There are undoubtedly many benefits to youth sports. Through participating in school sports, kids and teens are getting exercise, learning valuable teamwork skills, and are spending time outside. Not to mention, many young people are truly passionate about the sports they play!
Although sports are great for young people, some sports like football come with a high risk of injury. At the top of the list are head injuries, such as concussions. A concussion is a brain injury, which, according to WebMD, “shakes the brain inside the skull.” While some people have noticeable symptoms, such as unconsciousness, others may show no symptoms at all.
Because some concussions can lead to lasting damage to the brain, it is important to spot and treat a concussion right away. However, many sports programs for young athletes do not have sufficient medical staff present at practices and games to quickly respond to head injuries. On top of that, young players often do not wear top-quality safety equipment.
To help keep young athletes safe, a group of seventh grade students at Pine Crest School in Fort Lauderdale, Florida has invented the Force Transmission Data Collector (FTDC). The FTDC is a small device that fits inside of a helmet and measures the force of a head impact through sensors. The data is then transmitted to a smartphone or computer.
This system aims to track the cranial impacts that may lead to a head injury, and alert instructors and parents right away.
Seventh grade students M.E. Gabrielle, John Kolettis, Chase O’Brien, Trey Santarelli, and Jordan Shiff, working with teacher-advisor Keri Kolettis, have developed the FTDC app geared toward football players. However, as Gabrielle explains:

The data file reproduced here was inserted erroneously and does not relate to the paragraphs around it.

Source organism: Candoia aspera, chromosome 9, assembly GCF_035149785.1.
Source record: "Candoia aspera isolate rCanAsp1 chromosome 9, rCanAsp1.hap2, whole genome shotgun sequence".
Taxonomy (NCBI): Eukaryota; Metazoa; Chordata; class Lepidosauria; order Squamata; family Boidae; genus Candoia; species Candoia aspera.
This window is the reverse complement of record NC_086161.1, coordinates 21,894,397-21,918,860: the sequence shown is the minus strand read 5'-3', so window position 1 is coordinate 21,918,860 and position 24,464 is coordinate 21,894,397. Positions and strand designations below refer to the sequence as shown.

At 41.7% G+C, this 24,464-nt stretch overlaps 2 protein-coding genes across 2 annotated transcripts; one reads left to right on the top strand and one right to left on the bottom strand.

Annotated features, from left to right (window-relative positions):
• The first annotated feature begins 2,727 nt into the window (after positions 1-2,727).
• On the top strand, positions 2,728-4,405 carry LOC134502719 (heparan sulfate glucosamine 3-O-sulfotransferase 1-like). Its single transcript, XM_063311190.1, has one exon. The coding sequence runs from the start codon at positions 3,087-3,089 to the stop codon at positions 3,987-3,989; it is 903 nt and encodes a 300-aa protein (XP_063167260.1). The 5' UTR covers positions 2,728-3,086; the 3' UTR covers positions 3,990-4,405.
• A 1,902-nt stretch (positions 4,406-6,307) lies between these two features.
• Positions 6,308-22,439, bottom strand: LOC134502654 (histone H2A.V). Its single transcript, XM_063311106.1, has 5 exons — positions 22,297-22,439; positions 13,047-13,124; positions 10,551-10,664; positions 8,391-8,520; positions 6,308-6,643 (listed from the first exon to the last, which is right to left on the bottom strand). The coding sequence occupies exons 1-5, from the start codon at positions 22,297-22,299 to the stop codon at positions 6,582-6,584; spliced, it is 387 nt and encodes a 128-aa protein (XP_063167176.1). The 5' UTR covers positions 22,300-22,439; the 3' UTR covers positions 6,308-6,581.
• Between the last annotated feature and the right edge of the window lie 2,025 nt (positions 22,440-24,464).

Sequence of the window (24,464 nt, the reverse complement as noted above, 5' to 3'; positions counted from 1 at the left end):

“Our hardware could go in any type of helmet because all you have to do is put the sensors in — it’s not fitted for just one type of helmet.
On the inspiration behind the app, O’Brien stated:
“We had three high school football players [across the U.S.] who all died in one month from concussions or something related to concussions. I think that was something that really motivated us.”
“It actually takes high- and middle school athletes a lot longer to recover from the concussions than it does for professional athletes. So especially for them, they receive major damage and if they receive it again it’s going to be much more catastrophic than it would be for an NFL player.”
The ingenuity of the FTDC app won this creative group of students the Verizon Innovative App Challenge. Along with a $20,000 grant to Pine Crest School, the prize enables students to work with MIT professionals to develop their prototype.
According to O’Brien, the group has big plans. He explained:
“We’d like to have multiple helmets on multiple devices so the coach can see all the players, but then that same player can also appear on a parent’s phone so the parent can always check in and say, ‘Hey, my kid has a concussion, I can go down and check him out.'”
Kudos to these bright Pine Crest School students! If this device is implemented in youth football helmets across the nation, parents may be able to rest a little easier knowing their children are safer at practice — or at least that they will be alerted immediately should something go wrong.
Tanya is a writer at The Alternative Daily with a passion for meditation, music, poetry, and overall creative and active living. She has a special interest in exploring traditional Eastern remedies and superfoods from around the globe, and enjoys spending time immersed in nature.